The Right to Appeal
If you lose all or part of a civil lawsuit in which you sue someone or are sued, you have a right to appeal the decision to a higher court. If you are convicted in a criminal case, you have a right to appeal the conviction or the sentence imposed by the judge. An appeal is a request by the losing party asking a higher court to overturn an order or decision of the judge who decided the case or made rulings at a civil or criminal trial. An appeal is basically a way of saying that you believe that the lower court made a mistake in applying the law in your case, and you are asking the higher court to correct that mistake. The right to appeal is important because it helps to assure that you are protected from a mistake by the court. In Alaska, an appeal is usually taken from a final decision of a Superior Court judge to the Alaska Supreme Court.
Although having a lawyer is not required, you should seriously consider hiring one if you want to an appeal the outcome of a civil or criminal case. If you choose to appeal without a lawyer, you must study and follow the applicable Alaska Rules of Appellate Procedure. If you fail to follow the appellate rules, which include procedures and deadlines for submitting your arguments to the court, your appeal can be dismissed. The procedures and other requirements for an appeal are not simple, and it is difficult for a person without legal training to follow them accurately. Lawyers can help clients decide whether to appeal. Lawyers are trained to follow the court requirements, and to make the arguments that give you the best chance of succeeding in an appeal.
If you want to appeal a court decision, it is very important to follow the timing rules. An appeal is not automatic. You must take action to appeal your case. Generally, you must wait until the lower court issues a written final decision, and must file various appeal papers required by the court system within 30 days after the date of that decision. The required appeal papers include a “Notice of Appeal,” and “Points on Appeal,” which means a list of the reasons why you think the lower court’s decision was incorrect. There may be additional court forms and you may be required to pay a filing fee and post a bond. This guide can only give you general suggestions. If you choose to appeal without the help of a lawyer, you must read and follow the Rules of Appellate Procedure precisely.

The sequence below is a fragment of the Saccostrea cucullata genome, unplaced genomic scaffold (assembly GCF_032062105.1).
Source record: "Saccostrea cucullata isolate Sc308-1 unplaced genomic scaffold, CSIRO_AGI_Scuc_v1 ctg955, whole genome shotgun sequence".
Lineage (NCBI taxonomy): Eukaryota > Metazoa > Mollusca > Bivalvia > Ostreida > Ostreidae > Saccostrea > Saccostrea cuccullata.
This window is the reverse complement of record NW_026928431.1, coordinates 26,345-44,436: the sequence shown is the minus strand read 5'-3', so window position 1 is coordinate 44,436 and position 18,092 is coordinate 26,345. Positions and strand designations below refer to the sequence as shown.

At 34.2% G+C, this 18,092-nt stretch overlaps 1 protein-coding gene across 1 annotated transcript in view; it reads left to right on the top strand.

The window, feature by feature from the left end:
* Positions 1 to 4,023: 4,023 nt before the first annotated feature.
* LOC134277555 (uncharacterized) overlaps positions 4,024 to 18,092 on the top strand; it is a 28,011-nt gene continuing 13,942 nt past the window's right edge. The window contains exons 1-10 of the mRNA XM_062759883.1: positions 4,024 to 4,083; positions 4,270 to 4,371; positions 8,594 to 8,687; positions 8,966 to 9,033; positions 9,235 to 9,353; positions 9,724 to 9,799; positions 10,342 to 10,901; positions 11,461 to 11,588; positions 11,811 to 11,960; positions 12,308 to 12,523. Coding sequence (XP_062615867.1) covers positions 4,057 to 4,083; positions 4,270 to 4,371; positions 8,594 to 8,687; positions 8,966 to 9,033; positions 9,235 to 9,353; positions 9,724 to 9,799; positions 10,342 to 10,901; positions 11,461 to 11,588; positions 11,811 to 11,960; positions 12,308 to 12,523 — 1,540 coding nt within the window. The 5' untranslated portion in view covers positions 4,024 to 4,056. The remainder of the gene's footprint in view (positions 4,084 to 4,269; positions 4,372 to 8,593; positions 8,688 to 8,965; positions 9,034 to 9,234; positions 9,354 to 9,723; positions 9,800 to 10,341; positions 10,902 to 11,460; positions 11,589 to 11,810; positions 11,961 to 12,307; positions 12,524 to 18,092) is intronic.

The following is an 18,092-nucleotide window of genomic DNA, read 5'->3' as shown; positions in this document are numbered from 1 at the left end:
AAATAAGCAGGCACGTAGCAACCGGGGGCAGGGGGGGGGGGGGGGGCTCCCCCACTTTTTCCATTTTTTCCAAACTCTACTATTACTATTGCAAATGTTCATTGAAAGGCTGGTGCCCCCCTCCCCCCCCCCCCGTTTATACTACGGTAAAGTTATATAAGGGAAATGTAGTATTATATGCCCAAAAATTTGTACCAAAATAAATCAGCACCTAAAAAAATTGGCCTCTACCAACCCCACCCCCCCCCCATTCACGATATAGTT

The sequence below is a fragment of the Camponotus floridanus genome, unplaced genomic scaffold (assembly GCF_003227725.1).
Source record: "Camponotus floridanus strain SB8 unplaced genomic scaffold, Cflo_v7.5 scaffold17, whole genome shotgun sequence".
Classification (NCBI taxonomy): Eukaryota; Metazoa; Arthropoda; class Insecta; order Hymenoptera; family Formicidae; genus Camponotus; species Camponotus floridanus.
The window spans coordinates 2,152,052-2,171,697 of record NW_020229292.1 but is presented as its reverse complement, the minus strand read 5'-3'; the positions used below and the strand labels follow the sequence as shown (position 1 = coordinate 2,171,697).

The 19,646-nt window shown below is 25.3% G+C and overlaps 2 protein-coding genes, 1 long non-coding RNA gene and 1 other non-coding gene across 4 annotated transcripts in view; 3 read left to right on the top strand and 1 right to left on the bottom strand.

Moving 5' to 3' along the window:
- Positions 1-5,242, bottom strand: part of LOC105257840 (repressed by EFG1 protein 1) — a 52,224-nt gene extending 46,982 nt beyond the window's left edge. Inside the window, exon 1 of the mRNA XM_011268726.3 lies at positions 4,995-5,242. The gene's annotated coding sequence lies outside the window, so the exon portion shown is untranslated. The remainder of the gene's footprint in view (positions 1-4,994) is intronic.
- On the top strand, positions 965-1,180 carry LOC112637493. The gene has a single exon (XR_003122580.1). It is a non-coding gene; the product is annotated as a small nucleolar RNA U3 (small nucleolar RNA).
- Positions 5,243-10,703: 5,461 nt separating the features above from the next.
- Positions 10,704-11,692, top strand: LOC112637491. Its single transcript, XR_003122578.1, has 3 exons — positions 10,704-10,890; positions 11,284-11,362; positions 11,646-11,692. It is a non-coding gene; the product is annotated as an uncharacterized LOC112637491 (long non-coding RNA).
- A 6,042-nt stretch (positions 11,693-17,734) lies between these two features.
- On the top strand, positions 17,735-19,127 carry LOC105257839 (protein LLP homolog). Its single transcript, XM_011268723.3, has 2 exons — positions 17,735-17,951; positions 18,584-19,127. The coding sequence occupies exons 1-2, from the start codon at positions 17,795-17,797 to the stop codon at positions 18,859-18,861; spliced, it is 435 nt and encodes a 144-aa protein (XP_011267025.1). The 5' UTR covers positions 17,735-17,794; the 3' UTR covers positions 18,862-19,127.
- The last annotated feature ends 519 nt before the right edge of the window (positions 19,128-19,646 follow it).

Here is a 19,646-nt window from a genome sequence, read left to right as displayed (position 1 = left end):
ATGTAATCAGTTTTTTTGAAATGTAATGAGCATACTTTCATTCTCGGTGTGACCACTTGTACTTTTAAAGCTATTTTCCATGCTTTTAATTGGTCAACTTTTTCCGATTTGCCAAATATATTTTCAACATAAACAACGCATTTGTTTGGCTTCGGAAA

In Alaska, you are entitled to one appeal as a matter of right. This means that if you go to court, the court or jury rules against you, and you request an appeal, the higher court must hear your case. You do not have this right if you plead guilty in a criminal case. Your appeal must be based on one of the following grounds:
- the original hearing was not conducted according to required procedures,
- your constitutional rights were violated, or
- the outcome was unfair or based on insufficient
If the court rules against you in your first appeal, you may be able to appeal that decision too. But the reviewing court does not have to hear your second appeal. It may do so but does not have to.
One important thing to remember is that if you are in detention (jail) at the time of appeal, you will likely have to stay there through the appeals process.
Once the required appeal papers are filed, a timeline begins to run. Your attorney will have a certain number of days to submit a brief to the court. A brief is a document stating the facts, the points of law, and the arguments in your case. If the parties ask for oral argument, the court will set a date for it. At oral argument, the attorneys for both sides will have a limited time to explain or argue their cases for the judges. The judges can ask as many questions as they like during this time. After oral argument, the court will consider the arguments and issue a decision.
In an appeal, the higher court can affirm, or agree with, the lower court’s judgment. If you brought the appeal, this mean you lose the case. The court could also reverse the lower court’s
decision. Sometimes, when an appeal court reverses a lower court decision, it will send the case back to the lower court, and tell the lower court to correct the mistake by conducting a new trial. The higher court could also reverse and issue a new final decision that reaches a different conclusion. Finally, the court could dismiss the case entirely if it decides it does not have jurisdiction (that is, authority) to hear it.